Month: August 2014

My top 5 Fiber rich foods you should be eating

There is a reason fiber supplements are popular and sell so well: people understand how important it is to get enough fiber! In the last decade the medical community have done a great job emphasizing how beneficial it is to have a fiber rich diet, but Americans are still not consuming nearly as much as recommended. A large number of people resorted to supplements instead of foods likely because fiber rich foods sounded boring, hard to come by and or impossible to include in their diet. All of which are not true!

Fiber comes in two forms: soluble and insoluble.  Which gives you an idea on how they function, the body can’t absorb either, therefore the soluble fiber attracts water and forms a gel which slows down digestion and in turn helps you feel full aiding in controlling weight. It also helps lower cholesterol by interfering with its absorption and help control diabetes as well. The insoluble fiber are the gut friendly because it acts as a bulking agent preventing constipation. It passes through the GI tract relatively intact and speeds up the passage of food. You need to consume both, and it is not that difficult to find them, it is just a matter of making a few fiber rich foods a part of your daily routine.

Fiber rich foods include whole grains, fruits, vegetables, beans, nuts and seeds. But here are my top 5 choices of fiber rich foods, because they taste great and are so easy to include in your diet. These are also very versatile, so you don’t have to eat them the same way every day and grow bored with your fiber rich diet.

Pinto Beans – (about 5.7g/0.5cup)

013e3812d8799ffd57e9c5bf26e812f8af9860fd26They are so easy to add to soups or just serve it with a side of brown rice. I like to also puree pinto beans and add a bulking ingredient to meat loafs, creamy soups, and even in baked goods! Try to eat them daily and when you get tired of pinto beans, try navy, kidney or lentils! Use canned or cook your own in big batches and freeze.

Dates – (about 13.4 grams in 1 cup)

They make great snacks and fancy appetizers if you take the time to stuff them with fancy ingredients! But I use them in many different ways. I have the dried ones chopped in small pieces so I can easily add to cereals and yogurts in the morning. I also keep a small jar with puree dates (make it yourself by just placing them in warm water and use the food processor) to add to baked goods, homemade granola bars, and use it instead of jelly!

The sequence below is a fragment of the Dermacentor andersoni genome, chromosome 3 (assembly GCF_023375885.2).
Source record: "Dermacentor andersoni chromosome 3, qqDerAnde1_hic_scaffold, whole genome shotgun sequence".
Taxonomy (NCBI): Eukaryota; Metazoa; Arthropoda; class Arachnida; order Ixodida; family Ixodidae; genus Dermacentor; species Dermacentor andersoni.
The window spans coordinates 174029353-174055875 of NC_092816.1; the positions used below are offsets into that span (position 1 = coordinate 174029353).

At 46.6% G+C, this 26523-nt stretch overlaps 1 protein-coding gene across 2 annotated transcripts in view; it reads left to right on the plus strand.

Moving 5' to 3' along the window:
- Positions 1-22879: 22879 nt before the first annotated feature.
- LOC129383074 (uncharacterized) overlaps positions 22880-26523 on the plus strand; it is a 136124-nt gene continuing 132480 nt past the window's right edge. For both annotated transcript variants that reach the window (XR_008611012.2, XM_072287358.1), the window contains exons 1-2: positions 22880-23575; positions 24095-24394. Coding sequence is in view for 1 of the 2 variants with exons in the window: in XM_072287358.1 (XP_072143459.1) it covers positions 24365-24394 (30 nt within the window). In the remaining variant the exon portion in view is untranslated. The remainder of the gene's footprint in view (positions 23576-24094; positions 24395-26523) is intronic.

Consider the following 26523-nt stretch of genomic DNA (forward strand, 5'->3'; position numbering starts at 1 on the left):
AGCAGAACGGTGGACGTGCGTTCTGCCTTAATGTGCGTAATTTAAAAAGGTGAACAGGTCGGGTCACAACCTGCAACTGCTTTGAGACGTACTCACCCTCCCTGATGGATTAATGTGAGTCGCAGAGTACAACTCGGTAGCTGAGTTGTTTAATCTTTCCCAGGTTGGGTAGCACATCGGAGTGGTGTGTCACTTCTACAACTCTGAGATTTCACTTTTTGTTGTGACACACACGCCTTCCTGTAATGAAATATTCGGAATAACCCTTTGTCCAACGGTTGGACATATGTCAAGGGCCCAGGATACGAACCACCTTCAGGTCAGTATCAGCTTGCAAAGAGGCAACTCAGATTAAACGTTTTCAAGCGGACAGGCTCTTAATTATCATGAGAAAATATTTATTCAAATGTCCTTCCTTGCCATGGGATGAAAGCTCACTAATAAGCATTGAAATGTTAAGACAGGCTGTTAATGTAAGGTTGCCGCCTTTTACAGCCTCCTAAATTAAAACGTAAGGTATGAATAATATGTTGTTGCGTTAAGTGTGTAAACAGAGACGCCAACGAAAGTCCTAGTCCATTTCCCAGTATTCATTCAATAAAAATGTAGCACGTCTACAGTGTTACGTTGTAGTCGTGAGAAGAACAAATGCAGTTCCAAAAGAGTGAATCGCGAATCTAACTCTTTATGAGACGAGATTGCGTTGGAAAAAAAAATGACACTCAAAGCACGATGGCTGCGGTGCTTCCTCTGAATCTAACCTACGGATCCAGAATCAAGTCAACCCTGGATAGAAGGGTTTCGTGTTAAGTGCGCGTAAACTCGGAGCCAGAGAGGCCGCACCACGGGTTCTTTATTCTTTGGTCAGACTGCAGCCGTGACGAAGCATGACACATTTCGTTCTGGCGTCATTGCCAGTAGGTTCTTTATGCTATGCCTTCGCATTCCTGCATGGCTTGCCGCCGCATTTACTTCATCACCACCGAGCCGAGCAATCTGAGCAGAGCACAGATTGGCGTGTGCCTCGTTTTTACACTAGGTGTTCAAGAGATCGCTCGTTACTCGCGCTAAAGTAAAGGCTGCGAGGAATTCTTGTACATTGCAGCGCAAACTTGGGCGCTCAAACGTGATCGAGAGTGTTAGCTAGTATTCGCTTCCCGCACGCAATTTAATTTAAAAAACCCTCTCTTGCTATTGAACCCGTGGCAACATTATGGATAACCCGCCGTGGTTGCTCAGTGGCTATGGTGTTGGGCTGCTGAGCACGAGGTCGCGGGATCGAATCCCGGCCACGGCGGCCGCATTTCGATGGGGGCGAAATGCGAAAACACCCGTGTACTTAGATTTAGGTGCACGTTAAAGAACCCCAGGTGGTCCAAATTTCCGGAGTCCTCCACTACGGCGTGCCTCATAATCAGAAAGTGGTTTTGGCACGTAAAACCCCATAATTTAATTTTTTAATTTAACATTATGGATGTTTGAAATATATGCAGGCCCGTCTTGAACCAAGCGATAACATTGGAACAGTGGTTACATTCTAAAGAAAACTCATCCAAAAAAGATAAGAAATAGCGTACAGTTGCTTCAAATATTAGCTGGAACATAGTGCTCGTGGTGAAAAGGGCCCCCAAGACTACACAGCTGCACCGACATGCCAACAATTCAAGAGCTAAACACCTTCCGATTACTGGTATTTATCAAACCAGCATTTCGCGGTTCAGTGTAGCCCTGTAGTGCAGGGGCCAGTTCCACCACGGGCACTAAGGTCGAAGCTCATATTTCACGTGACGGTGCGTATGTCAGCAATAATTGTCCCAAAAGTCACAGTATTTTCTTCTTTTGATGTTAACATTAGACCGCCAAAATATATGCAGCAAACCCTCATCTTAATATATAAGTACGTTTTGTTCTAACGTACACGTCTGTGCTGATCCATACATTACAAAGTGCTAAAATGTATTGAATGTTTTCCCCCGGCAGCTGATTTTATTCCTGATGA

Peas – (about 8g per cup)

Puree peas is one of the first vegetables we introduce to babies, toddlers enjoy working on their fine motor skills by eating them whole and we should never forget our love for peas! They can be perfect as a side dish by itself, or added to soups and stews. They go very well as a salad topping and if you toast them they can be a crunchy snack too.

Nuts and Nut Butters – (varies, check the labels for exact numbers)

american pbMy favorite excuse to eat peanut butter and fruit spread (remember that date paste I talked about! Or just mash up a banana) is that I am working on meeting my daily fiber requirements! They are so easy to add to baking goods, sauces and good enough to eat with a spoon!

Wheat Bran – (about 27g per cup)

Recycle your empty Parmesan cheese container and fill up with wheat bran. Then, when you are cooking soups, stews, stir fry, or just about anything, sprinkle some wheat bran. It is a powerful source of fiber but people are often intimated by how to use it and the fact that it doesn’t taste very good all on its own (don’t try to eat a bowl full at once either!). But if you just sprinkle it on top of your yogurt, cereals or smoothies, at the end of the day you probably added up to at least a few tablespoons!

Hopefully this inspired you to try some fiber rich foods and build your own top 5 favorites! It will be cheaper than buying a supplement and as you can see by the ideas I shared above it really isn’t that difficult to eat fiber rich foods. You probably already eat some, so just adding a couple more will get you to that recommended range (men: 38 grams/day men over 50: 30 grams/day; women 25 grams/day, women over 50: 21 grams/day). And always remember to drink plenty of fluids when consuming a fiber rich diet. Without liquids, a high fiber diet can have the “cork” effect, … sorry about the visual but when you have an abundance of bulking agents for your stool and no liquids to help it move through; well, you get the picture.

… give peas (and other fiber rich foods) a chance,